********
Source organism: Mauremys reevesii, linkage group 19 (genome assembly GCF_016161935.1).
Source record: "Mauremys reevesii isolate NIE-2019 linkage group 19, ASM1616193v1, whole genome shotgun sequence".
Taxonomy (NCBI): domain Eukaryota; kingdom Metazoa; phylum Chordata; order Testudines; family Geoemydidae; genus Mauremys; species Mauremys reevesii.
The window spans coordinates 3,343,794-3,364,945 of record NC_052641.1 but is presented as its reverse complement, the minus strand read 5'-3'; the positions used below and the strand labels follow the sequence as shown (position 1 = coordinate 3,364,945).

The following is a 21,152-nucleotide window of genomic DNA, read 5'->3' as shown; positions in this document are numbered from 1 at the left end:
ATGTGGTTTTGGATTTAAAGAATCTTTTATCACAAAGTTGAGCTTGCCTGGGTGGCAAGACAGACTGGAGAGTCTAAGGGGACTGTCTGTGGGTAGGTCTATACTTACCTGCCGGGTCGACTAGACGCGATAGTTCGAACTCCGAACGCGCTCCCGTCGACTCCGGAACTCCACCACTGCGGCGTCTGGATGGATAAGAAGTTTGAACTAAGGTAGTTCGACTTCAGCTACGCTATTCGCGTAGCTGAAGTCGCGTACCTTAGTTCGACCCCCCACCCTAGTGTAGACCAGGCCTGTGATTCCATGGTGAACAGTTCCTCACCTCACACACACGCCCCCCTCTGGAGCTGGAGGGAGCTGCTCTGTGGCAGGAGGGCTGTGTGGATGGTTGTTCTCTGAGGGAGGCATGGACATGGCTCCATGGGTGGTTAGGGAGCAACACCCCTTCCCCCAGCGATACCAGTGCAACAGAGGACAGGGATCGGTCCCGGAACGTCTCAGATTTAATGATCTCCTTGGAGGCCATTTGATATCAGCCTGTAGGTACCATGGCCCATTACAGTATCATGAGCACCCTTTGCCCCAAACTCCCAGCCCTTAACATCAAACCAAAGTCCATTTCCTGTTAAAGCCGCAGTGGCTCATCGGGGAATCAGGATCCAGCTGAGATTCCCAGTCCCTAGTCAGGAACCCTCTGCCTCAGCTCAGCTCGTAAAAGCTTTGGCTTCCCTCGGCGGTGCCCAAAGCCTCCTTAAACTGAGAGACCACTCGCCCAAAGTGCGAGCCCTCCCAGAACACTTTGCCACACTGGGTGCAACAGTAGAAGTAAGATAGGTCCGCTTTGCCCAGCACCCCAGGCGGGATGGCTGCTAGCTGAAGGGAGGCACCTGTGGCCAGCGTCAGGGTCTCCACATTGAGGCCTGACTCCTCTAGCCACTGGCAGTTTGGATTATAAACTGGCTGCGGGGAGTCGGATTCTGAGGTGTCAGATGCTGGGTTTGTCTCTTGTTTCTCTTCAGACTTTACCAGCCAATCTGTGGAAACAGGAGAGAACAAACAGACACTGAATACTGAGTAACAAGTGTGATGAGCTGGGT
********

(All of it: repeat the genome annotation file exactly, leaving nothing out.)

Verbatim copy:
Source organism: Mauremys reevesii, linkage group 19 (genome assembly GCF_016161935.1).
Source record: "Mauremys reevesii isolate NIE-2019 linkage group 19, ASM1616193v1, whole genome shotgun sequence".
Taxonomy (NCBI): domain Eukaryota; kingdom Metazoa; phylum Chordata; order Testudines; family Geoemydidae; genus Mauremys; species Mauremys reevesii.
The window spans coordinates 3,343,794-3,364,945 of record NC_052641.1 but is presented as its reverse complement, the minus strand read 5'-3'; the positions used below and the strand labels follow the sequence as shown (position 1 = coordinate 3,364,945).

The following is a 21,152-nucleotide window of genomic DNA, read 5'->3' as shown; positions in this document are numbered from 1 at the left end:
ATGTGGTTTTGGATTTAAAGAATCTTTTATCACAAAGTTGAGCTTGCCTGGGTGGCAAGACAGACTGGAGAGTCTAAGGGGACTGTCTGTGGGTAGGTCTATACTTACCTGCCGGGTCGACTAGACGCGATAGTTCGAACTCCGAACGCGCTCCCGTCGACTCCGGAACTCCACCACTGCGGCGTCTGGATGGATAAGAAGTTTGAACTAAGGTAGTTCGACTTCAGCTACGCTATTCGCGTAGCTGAAGTCGCGTACCTTAGTTCGACCCCCCACCCTAGTGTAGACCAGGCCTGTGATTCCATGGTGAACAGTTCCTCACCTCACACACACGCCCCCCTCTGGAGCTGGAGGGAGCTGCTCTGTGGCAGGAGGGCTGTGTGGATGGTTGTTCTCTGAGGGAGGCATGGACATGGCTCCATGGGTGGTTAGGGAGCAACACCCCTTCCCCCAGCGATACCAGTGCAACAGAGGACAGGGATCGGTCCCGGAACGTCTCAGATTTAATGATCTCCTTGGAGGCCATTTGATATCAGCCTGTAGGTACCATGGCCCATTACAGTATCATGAGCACCCTTTGCCCCAAACTCCCAGCCCTTAACATCAAACCAAAGTCCATTTCCTGTTAAAGCCGCAGTGGCTCATCGGGGAATCAGGATCCAGCTGAGATTCCCAGTCCCTAGTCAGGAACCCTCTGCCTCAGCTCAGCTCGTAAAAGCTTTGGCTTCCCTCGGCGGTGCCCAAAGCCTCCTTAAACTGAGAGACCACTCGCCCAAAGTGCGAGCCCTCCCAGAACACTTTGCCACACTGGGTGCAACAGTAGAAGTAAGATAGGTCCGCTTTGCCCAGCACCCCAGGCGGGATGGCTGCTAGCTGAAGGGAGGCACCTGTGGCCAGCGTCAGGGTCTCCACATTGAGGCCTGACTCCTCTAGCCACTGGCAGTTTGGATTATAAACTGGCTGCGGGGAGTCGGATTCTGAGGTGTCAGATGCTGGGTTTGTCTCTTGTTTCTCTTCAGACTTTACCAGCCAATCTGTGGAAACAGGAGAGAACAAACAGACACTGAATACTGAGTAACAAGTGTGATGAGCTGGGT